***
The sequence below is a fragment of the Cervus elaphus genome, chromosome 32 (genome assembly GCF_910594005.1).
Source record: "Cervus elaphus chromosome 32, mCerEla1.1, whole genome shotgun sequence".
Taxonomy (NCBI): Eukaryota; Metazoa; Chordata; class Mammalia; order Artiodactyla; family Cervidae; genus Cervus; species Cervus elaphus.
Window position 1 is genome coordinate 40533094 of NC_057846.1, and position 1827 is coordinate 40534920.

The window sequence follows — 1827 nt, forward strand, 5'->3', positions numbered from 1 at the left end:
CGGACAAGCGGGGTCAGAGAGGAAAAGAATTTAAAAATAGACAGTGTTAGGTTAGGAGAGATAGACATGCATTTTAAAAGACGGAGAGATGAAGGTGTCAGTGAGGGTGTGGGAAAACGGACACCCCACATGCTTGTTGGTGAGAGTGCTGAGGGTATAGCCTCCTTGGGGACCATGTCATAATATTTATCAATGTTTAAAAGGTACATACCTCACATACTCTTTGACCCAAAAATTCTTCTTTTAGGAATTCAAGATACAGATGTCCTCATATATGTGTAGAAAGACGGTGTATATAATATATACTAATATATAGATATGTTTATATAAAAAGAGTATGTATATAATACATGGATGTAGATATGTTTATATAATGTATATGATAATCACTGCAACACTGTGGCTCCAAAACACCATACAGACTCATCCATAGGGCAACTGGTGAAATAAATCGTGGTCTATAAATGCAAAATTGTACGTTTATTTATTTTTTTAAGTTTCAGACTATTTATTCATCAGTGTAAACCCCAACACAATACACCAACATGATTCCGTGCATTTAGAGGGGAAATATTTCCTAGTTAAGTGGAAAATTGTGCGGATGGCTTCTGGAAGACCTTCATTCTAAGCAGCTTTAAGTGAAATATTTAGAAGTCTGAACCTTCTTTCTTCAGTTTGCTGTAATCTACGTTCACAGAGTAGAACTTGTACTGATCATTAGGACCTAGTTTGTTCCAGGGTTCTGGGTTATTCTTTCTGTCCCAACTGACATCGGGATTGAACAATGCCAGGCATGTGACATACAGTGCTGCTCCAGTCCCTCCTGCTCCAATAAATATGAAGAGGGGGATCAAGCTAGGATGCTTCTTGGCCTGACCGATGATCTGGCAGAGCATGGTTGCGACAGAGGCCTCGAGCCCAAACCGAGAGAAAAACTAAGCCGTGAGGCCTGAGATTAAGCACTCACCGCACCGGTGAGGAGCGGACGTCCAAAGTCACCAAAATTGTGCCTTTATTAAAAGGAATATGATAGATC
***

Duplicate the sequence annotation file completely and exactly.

The sequence below is a fragment of the Cervus elaphus genome, chromosome 32 (genome assembly GCF_910594005.1).
Source record: "Cervus elaphus chromosome 32, mCerEla1.1, whole genome shotgun sequence".
Taxonomy (NCBI): Eukaryota; Metazoa; Chordata; class Mammalia; order Artiodactyla; family Cervidae; genus Cervus; species Cervus elaphus.
Window position 1 is genome coordinate 40533094 of NC_057846.1, and position 1827 is coordinate 40534920.

The window sequence follows — 1827 nt, forward strand, 5'->3', positions numbered from 1 at the left end:
CGGACAAGCGGGGTCAGAGAGGAAAAGAATTTAAAAATAGACAGTGTTAGGTTAGGAGAGATAGACATGCATTTTAAAAGACGGAGAGATGAAGGTGTCAGTGAGGGTGTGGGAAAACGGACACCCCACATGCTTGTTGGTGAGAGTGCTGAGGGTATAGCCTCCTTGGGGACCATGTCATAATATTTATCAATGTTTAAAAGGTACATACCTCACATACTCTTTGACCCAAAAATTCTTCTTTTAGGAATTCAAGATACAGATGTCCTCATATATGTGTAGAAAGACGGTGTATATAATATATACTAATATATAGATATGTTTATATAAAAAGAGTATGTATATAATACATGGATGTAGATATGTTTATATAATGTATATGATAATCACTGCAACACTGTGGCTCCAAAACACCATACAGACTCATCCATAGGGCAACTGGTGAAATAAATCGTGGTCTATAAATGCAAAATTGTACGTTTATTTATTTTTTTAAGTTTCAGACTATTTATTCATCAGTGTAAACCCCAACACAATACACCAACATGATTCCGTGCATTTAGAGGGGAAATATTTCCTAGTTAAGTGGAAAATTGTGCGGATGGCTTCTGGAAGACCTTCATTCTAAGCAGCTTTAAGTGAAATATTTAGAAGTCTGAACCTTCTTTCTTCAGTTTGCTGTAATCTACGTTCACAGAGTAGAACTTGTACTGATCATTAGGACCTAGTTTGTTCCAGGGTTCTGGGTTATTCTTTCTGTCCCAACTGACATCGGGATTGAACAATGCCAGGCATGTGACATACAGTGCTGCTCCAGTCCCTCCTGCTCCAATAAATATGAAGAGGGGGATCAAGCTAGGATGCTTCTTGGCCTGACCGATGATCTGGCAGAGCATGGTTGCGACAGAGGCCTCGAGCCCAAACCGAGAGAAAAACTAAGCCGTGAGGCCTGAGATTAAGCACTCACCGCACCGGTGAGGAGCGGACGTCCAAAGTCACCAAAATTGTGCCTTTATTAAAAGGAATATGATAGATC